Castro's blowing smoke over Libya, isn't he?

By Eric Watkins
Libya’s woes are the concern of many individuals around the world, among them Fidel Castro, who expressed concern this week that that Washington and its allies are fomenting unrest in Libya to justify an invasion to seize the oil reserves of the North African nation.

"The government of the United States is not concerned at all about peace in Libya and it will not hesitate to give NATO the order to invade that rich country," wrote Castro, who urged protests against an allegedly planned US-led invasion aimed at controlling the country’s oil.

You may think that’s the kind of nonsense we have heard before from Castro, as well as from his regional neighbor, Venezuela’s President Hugo Chavez, who has long insisted that Washington is trying to topple his regime in order to control his country’s vast oil resources, too.

This time around, Chavez is not doing the talking. To be sure, the Venezuelan leader is making good use of social media, Twittering support to the Libyan leader: "Viva Libya and its independence! Gadhafi is facing a civil war."

While Chavez did not pick up Castro’s remarks, he did allow that privilege to fall to his Foreign Minister Nicolas Maduro, who wasted no time in chiming in with the Cuban leader that the US and its allies “are creating conditions to justify an invasion of Libya.”

US officials have long scoffed at suggestions that Washington is plotting anything against Venezuela's government, and they will say exactly the same thing about Castro’s accusations over Libya.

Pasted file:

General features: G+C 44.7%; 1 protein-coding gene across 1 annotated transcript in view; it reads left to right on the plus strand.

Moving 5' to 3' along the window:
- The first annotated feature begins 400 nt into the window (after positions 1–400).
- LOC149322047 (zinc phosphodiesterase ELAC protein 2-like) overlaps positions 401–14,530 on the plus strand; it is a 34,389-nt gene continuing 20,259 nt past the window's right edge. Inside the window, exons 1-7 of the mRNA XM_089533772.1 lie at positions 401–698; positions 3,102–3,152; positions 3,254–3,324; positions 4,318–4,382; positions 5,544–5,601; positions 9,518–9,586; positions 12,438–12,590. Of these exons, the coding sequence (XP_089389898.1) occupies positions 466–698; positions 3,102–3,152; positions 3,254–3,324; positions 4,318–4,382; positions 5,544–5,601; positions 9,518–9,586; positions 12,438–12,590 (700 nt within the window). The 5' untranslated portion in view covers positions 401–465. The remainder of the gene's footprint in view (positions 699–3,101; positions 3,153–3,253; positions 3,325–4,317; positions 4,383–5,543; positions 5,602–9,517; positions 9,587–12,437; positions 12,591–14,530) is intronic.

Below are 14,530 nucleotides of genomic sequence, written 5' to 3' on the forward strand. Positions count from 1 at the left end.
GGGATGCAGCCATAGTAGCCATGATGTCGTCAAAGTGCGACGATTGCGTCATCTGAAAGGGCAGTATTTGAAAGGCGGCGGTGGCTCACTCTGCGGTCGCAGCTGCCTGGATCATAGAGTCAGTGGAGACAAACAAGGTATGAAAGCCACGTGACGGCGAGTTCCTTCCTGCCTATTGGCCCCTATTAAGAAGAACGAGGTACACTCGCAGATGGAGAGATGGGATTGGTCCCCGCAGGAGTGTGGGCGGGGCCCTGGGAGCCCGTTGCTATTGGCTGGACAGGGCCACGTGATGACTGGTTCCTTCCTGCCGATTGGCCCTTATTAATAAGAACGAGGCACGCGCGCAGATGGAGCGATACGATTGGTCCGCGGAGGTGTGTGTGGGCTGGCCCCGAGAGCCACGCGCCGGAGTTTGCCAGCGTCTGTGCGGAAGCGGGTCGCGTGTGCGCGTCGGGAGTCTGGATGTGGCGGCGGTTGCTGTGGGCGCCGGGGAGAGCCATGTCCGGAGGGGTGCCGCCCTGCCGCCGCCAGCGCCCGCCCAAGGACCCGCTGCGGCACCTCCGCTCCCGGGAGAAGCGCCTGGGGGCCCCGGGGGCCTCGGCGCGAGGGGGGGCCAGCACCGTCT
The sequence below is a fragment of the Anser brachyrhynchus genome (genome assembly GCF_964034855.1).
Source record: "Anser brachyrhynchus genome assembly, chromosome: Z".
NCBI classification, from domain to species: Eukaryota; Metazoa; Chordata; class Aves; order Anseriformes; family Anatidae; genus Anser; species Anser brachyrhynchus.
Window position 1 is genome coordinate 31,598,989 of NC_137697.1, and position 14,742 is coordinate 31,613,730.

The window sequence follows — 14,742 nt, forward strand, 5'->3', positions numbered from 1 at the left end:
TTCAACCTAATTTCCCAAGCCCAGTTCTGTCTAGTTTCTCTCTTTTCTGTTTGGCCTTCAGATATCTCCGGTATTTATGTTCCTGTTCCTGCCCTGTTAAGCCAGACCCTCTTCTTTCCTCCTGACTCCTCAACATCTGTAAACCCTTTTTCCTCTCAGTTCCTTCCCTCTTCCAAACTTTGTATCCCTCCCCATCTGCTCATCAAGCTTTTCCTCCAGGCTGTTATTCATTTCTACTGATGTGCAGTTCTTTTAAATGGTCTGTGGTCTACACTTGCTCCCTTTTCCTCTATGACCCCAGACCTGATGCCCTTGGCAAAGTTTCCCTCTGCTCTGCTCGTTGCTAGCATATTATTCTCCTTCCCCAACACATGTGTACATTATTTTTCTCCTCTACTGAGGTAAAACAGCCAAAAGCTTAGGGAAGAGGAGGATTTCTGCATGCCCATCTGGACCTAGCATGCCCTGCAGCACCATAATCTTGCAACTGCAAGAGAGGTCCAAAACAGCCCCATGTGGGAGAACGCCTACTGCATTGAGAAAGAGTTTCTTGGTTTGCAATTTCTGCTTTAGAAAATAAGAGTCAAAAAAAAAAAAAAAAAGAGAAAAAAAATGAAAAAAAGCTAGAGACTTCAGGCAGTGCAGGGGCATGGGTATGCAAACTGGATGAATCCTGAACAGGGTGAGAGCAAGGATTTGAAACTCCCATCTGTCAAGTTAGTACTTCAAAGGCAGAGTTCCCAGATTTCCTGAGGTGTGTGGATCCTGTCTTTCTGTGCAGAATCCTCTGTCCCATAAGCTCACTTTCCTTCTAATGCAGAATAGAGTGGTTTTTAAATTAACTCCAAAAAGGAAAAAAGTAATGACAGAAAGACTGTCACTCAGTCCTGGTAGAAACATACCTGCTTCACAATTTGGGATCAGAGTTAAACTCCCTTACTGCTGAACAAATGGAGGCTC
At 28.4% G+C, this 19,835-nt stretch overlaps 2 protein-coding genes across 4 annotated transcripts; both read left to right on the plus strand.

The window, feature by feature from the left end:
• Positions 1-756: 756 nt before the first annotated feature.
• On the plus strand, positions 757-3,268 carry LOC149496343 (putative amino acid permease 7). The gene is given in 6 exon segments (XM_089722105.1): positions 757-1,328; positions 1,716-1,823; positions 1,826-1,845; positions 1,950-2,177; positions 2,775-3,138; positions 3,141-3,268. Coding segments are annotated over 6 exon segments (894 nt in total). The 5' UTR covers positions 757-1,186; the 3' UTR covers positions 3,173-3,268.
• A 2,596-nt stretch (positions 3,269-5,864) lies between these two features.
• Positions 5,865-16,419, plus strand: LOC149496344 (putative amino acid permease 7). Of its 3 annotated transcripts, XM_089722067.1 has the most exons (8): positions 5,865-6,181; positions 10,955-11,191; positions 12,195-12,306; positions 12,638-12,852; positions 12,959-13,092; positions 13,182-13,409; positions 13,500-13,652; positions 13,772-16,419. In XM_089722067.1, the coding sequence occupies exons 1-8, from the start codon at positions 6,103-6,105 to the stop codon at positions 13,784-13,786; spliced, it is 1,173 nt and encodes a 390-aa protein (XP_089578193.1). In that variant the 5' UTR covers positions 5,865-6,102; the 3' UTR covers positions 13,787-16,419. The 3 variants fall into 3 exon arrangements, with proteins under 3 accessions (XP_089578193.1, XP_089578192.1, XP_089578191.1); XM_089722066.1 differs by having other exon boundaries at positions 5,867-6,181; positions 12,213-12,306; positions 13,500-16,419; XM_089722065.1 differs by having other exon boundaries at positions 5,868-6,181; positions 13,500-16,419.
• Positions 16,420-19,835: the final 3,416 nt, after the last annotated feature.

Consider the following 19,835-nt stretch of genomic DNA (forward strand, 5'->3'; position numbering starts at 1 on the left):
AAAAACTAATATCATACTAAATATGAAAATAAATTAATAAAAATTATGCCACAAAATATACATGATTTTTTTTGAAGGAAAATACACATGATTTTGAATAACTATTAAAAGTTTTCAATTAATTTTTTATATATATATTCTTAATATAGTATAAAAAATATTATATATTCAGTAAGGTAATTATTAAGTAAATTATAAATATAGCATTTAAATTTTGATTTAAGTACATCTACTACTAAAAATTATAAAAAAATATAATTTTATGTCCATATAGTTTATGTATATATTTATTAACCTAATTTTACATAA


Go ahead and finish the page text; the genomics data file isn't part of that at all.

Still, one can’t deny that some people actually are thinking along the lines suggested by Castro. In fact, an oil trader in Switzerland – who need not be named – this week proposed the very scenario earlier denounced by Castro.

“One of the options that could be considered by the UN or the North Atlantic Treaty Organization is an imposition of a no-fly zone” in Libya, the trader said.

He then added that, “It would not take great efforts for multinational troops to move in for humanitarian reasons and then set up an interim administration that would then also make sure that the oil flows (a mini-Iraq scenario).”

A mini-Iraq scenario? If followed, such advice would open up a conflagration throughout the region, giving unscrupulous leaders and would-be leaders every excuse to rally ordinary citizens to the banner of resource nationalism, if not the extremism of the al-Qaeda terrorist network.

Washington and its allies are wise to keep an eye on events in Libya, but only an eye at the moment. Anything that looks like putting planes in the air or troops on the ground will only play into the hands of Castro, Chavez or worse, al-Qaeda.

Then imagine where oil prices will be.

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